From: The Fire People
Professor Newland and his family were living in seclusion in their Florida
home at the time the Mercutian invaders landed in Wyoming. The curious
events in Florida, which connected them so directly with the invasion and
caused Alan later to play so vital a part in it, are so important that I
am impelled to relate them chronologically, rather than as they were told
me afterward by Alan and Beth.
When, on March 9, the news that the Mercutians had landed in Wyoming
reached Professor Newland, he immediately established telegraphic
communication with Harvard. Thus he was kept fully informed on the
situation--indeed, he saw it as a whole far better than I did.
On March 12, three days after the landing, orders from Washington were
given out, regulating all passenger transportation in the direction of the
danger zone. One hundred miles was the limit set. State troops were placed
on all trains, State roads were likewise guarded, and the State airplane
patrols united in a vigilant effort to keep outside planes from getting
in. On the 13th the President of the United States issued an appeal to all
persons living within the hundred-mile limit, asking them to leave.
On March 14 the Canadian government offered its assistance in any way
possible--its Saskatchewan airplane patrol was already helping Montana
maintain the hundred-mile limit. Similar offers were immediately made by
nearly every government in the world.
Such were the first main steps taken to safeguard the people.
By March 14 the actual conditions of affairs in the threatened section of
Wyoming was fairly well known. The town of Garland was destroyed by fire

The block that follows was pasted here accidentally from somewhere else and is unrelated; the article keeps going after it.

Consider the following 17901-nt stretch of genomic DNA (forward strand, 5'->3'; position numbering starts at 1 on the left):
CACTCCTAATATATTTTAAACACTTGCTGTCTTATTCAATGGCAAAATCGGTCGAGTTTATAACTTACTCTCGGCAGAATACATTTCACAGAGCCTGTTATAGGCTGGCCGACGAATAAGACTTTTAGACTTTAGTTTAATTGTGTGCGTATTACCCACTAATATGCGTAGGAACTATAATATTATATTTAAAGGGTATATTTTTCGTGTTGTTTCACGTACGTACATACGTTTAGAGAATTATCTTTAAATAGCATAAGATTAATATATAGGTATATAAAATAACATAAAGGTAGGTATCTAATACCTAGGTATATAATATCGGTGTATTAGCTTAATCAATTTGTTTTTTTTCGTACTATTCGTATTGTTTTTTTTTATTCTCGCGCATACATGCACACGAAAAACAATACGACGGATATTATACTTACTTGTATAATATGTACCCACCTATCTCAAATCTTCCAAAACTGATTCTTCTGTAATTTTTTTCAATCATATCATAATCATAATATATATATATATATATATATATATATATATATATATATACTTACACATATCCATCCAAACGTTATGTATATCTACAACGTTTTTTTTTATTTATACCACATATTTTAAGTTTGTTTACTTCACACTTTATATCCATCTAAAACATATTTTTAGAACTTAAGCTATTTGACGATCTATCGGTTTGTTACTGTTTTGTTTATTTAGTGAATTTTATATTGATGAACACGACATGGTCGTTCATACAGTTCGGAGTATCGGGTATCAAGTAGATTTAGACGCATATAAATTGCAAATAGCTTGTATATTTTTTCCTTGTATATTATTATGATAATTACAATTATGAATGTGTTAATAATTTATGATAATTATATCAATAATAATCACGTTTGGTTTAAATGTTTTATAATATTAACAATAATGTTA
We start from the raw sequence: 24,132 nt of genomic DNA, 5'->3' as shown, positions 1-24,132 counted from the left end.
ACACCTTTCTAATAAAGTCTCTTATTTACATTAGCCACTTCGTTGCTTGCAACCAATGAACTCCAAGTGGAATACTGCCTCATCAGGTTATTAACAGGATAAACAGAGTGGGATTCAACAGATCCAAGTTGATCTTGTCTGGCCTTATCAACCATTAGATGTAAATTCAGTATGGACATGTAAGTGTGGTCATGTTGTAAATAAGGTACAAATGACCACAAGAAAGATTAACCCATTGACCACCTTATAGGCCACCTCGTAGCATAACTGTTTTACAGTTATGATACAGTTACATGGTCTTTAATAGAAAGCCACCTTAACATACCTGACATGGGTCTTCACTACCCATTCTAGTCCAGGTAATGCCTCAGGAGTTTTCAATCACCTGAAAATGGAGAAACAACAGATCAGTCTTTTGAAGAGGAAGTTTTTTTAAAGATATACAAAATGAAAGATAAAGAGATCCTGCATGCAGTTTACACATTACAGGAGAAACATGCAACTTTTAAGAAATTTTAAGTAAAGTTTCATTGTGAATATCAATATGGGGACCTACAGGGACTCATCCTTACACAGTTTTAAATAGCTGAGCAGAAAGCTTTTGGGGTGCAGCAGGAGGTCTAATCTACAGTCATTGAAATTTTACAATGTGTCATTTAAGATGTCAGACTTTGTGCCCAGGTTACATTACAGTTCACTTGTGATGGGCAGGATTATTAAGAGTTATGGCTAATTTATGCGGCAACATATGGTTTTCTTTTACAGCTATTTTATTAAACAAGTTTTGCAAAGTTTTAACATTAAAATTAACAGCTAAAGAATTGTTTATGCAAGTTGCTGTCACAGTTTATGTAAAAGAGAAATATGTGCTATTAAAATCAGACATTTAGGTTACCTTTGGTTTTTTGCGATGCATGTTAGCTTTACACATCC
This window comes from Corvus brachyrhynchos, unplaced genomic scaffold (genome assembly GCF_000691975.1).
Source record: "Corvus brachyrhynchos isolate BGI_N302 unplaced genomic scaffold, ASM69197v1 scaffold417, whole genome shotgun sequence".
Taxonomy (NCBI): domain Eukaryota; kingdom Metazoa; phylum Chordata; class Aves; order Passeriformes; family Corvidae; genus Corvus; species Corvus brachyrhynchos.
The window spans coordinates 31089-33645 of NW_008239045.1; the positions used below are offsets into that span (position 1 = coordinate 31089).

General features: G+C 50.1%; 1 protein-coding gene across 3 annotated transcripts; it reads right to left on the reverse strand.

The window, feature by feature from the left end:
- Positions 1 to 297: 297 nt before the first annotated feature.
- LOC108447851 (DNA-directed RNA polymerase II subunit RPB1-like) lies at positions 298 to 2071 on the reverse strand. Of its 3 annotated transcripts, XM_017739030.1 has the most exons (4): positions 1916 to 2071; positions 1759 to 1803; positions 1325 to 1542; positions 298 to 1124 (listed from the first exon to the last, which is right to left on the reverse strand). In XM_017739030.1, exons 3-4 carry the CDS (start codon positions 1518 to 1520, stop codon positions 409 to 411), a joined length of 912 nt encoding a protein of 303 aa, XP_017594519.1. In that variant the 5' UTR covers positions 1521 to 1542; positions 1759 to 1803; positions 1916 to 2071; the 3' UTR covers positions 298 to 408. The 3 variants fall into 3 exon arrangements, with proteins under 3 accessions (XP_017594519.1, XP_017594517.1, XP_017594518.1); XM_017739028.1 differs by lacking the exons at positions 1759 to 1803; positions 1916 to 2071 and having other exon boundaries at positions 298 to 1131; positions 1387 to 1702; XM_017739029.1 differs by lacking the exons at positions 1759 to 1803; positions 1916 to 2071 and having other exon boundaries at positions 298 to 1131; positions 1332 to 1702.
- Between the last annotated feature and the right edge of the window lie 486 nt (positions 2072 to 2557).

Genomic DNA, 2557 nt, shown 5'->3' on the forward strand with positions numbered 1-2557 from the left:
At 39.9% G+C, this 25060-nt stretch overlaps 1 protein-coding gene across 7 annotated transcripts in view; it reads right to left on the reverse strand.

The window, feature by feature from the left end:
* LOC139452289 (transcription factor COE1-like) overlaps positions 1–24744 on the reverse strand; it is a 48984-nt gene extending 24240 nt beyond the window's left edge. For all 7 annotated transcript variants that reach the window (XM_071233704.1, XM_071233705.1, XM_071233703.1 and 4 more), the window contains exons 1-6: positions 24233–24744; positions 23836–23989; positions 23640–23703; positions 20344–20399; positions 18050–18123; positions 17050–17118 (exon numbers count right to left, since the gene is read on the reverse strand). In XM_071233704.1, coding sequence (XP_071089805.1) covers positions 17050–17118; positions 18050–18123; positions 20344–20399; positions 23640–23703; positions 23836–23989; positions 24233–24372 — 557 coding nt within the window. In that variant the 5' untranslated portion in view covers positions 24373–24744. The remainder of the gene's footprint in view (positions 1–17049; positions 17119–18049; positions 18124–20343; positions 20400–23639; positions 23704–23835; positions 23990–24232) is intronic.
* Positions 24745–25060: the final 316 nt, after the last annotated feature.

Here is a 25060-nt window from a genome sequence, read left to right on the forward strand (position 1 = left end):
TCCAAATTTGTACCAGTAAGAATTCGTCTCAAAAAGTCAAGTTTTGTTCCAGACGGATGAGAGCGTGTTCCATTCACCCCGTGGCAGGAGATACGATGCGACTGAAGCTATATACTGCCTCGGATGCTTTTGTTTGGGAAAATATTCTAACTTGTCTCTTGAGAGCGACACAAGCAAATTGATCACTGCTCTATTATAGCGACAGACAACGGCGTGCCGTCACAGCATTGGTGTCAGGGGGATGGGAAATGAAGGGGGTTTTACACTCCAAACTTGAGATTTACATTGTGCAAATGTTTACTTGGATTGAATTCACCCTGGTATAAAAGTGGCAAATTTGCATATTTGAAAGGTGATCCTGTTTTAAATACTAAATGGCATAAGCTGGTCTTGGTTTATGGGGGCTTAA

on the night of the 10th, and the towns of Mantua and Powell--north and
south of Garland respectively--the following morning. On the evening of
the 11th a government plane, flying without lights, sacrificed itself in
an attempt to drop a bomb into the Mercutian camp. It was caught by the
light when almost directly over the Mercutians, and was seen to fall in
It was estimated that the single light was controlling an area with a
radius of about ten miles. To the south and west there was practically
nothing but desert. To the west Garland, Mantua and Powell were burned. To
the north Deaver and Crowley--on another branch of the C., B. and Q.,
about ten miles from the Mercutians--were as yet unharmed. They were,
however, entirely deserted by the 15th.
During these days the Mercutians did not move from their first landing
place. Newspaper speculation regarding their capabilities for offensive
action ran rife. Perhaps they could not move. They appeared to possess but
one ray of light-fire; this had an effective radius of ten miles. The only
other offensive weapon shown was the rocket, or bomb, that had destroyed
the C., B. and Q. train near Garland and the town itself. Reports differed
as to what had set fire to the town of Powell.
All these points were less than ten miles away from the Mercutian base.
Obviously, then, the danger was grossly exaggerated. The unknown invaders
could safely and easily be shelled by artillery from a much greater
distance. Mercury had passed inferior conjunction; no other Mercutian
vehicles had been reported as landing anywhere on the earth. A few days,
and the danger would be over. Thus the newspapers of the country settled
On March 14th it was announced that General Price would conduct the
military operations against the Mercutians. Press dispatches
simultaneously announced that troops, machine guns and artillery were
being rushed to Billings. This provoked a caustic comment from the
Preparedness League of America, to the effect that no military operations
of any offensive value could be conducted by the United States against
anybody or anything.
This statement was to some extent true. During the twenty years that had
elapsed since the World War armament of all kinds had fallen into disuse.
Few improvements in offensive weapons had been made. The military
organization and equipment of the United States, and, indeed, that of many
of the other great powers, was admittedly inadequate to cope with any very
Professor Newland telegraphed to the War Department at Washington on the
14th, stating that in his opinion new scientific measures would have to be
devised to deal with this enemy, and that whatever scientific knowledge he
had on the subject was at their disposal at their request. To this